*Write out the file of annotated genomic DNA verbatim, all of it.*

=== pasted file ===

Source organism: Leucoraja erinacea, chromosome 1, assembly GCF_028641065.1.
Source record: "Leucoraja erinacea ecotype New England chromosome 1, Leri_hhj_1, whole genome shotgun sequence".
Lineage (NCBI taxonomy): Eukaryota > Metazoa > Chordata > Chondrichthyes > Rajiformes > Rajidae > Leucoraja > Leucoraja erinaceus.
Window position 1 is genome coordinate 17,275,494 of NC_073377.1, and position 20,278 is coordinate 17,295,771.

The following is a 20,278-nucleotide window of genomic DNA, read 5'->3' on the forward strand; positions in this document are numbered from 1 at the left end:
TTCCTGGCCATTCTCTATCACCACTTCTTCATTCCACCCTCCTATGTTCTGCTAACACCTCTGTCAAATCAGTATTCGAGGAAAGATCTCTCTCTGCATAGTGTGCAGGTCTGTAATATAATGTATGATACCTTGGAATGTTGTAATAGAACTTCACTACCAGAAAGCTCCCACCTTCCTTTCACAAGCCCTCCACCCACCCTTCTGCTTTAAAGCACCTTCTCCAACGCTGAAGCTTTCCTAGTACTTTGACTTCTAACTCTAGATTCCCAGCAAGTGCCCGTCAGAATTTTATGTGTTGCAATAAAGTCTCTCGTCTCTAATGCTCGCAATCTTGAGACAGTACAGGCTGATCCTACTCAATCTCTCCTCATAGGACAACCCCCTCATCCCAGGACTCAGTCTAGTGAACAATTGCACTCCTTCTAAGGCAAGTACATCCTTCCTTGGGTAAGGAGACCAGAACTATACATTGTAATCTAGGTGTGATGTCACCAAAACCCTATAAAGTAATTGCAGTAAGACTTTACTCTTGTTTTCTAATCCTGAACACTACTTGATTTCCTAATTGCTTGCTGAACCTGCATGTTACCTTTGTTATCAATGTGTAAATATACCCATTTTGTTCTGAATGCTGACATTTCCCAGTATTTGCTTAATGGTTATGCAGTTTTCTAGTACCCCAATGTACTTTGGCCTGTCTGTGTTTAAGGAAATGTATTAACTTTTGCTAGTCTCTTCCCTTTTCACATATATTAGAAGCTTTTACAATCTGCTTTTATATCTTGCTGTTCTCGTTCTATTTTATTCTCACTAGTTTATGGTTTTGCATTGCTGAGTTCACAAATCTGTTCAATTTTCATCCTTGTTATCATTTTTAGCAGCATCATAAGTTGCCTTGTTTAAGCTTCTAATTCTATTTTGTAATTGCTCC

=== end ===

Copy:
Source organism: Leucoraja erinacea, chromosome 1, assembly GCF_028641065.1.
Source record: "Leucoraja erinacea ecotype New England chromosome 1, Leri_hhj_1, whole genome shotgun sequence".
Lineage (NCBI taxonomy): Eukaryota > Metazoa > Chordata > Chondrichthyes > Rajiformes > Rajidae > Leucoraja > Leucoraja erinaceus.
Window position 1 is genome coordinate 17,275,494 of NC_073377.1, and position 20,278 is coordinate 17,295,771.

The following is a 20,278-nucleotide window of genomic DNA, read 5'->3' on the forward strand; positions in this document are numbered from 1 at the left end:
TTCCTGGCCATTCTCTATCACCACTTCTTCATTCCACCCTCCTATGTTCTGCTAACACCTCTGTCAAATCAGTATTCGAGGAAAGATCTCTCTCTGCATAGTGTGCAGGTCTGTAATATAATGTATGATACCTTGGAATGTTGTAATAGAACTTCACTACCAGAAAGCTCCCACCTTCCTTTCACAAGCCCTCCACCCACCCTTCTGCTTTAAAGCACCTTCTCCAACGCTGAAGCTTTCCTAGTACTTTGACTTCTAACTCTAGATTCCCAGCAAGTGCCCGTCAGAATTTTATGTGTTGCAATAAAGTCTCTCGTCTCTAATGCTCGCAATCTTGAGACAGTACAGGCTGATCCTACTCAATCTCTCCTCATAGGACAACCCCCTCATCCCAGGACTCAGTCTAGTGAACAATTGCACTCCTTCTAAGGCAAGTACATCCTTCCTTGGGTAAGGAGACCAGAACTATACATTGTAATCTAGGTGTGATGTCACCAAAACCCTATAAAGTAATTGCAGTAAGACTTTACTCTTGTTTTCTAATCCTGAACACTACTTGATTTCCTAATTGCTTGCTGAACCTGCATGTTACCTTTGTTATCAATGTGTAAATATACCCATTTTGTTCTGAATGCTGACATTTCCCAGTATTTGCTTAATGGTTATGCAGTTTTCTAGTACCCCAATGTACTTTGGCCTGTCTGTGTTTAAGGAAATGTATTAACTTTTGCTAGTCTCTTCCCTTTTCACATATATTAGAAGCTTTTACAATCTGCTTTTATATCTTGCTGTTCTCGTTCTATTTTATTCTCACTAGTTTATGGTTTTGCATTGCTGAGTTCACAAATCTGTTCAATTTTCATCCTTGTTATCATTTTTAGCAGCATCATAAGTTGCCTTGTTTAAGCTTCTAATTCTATTTTGTAATTGCTCC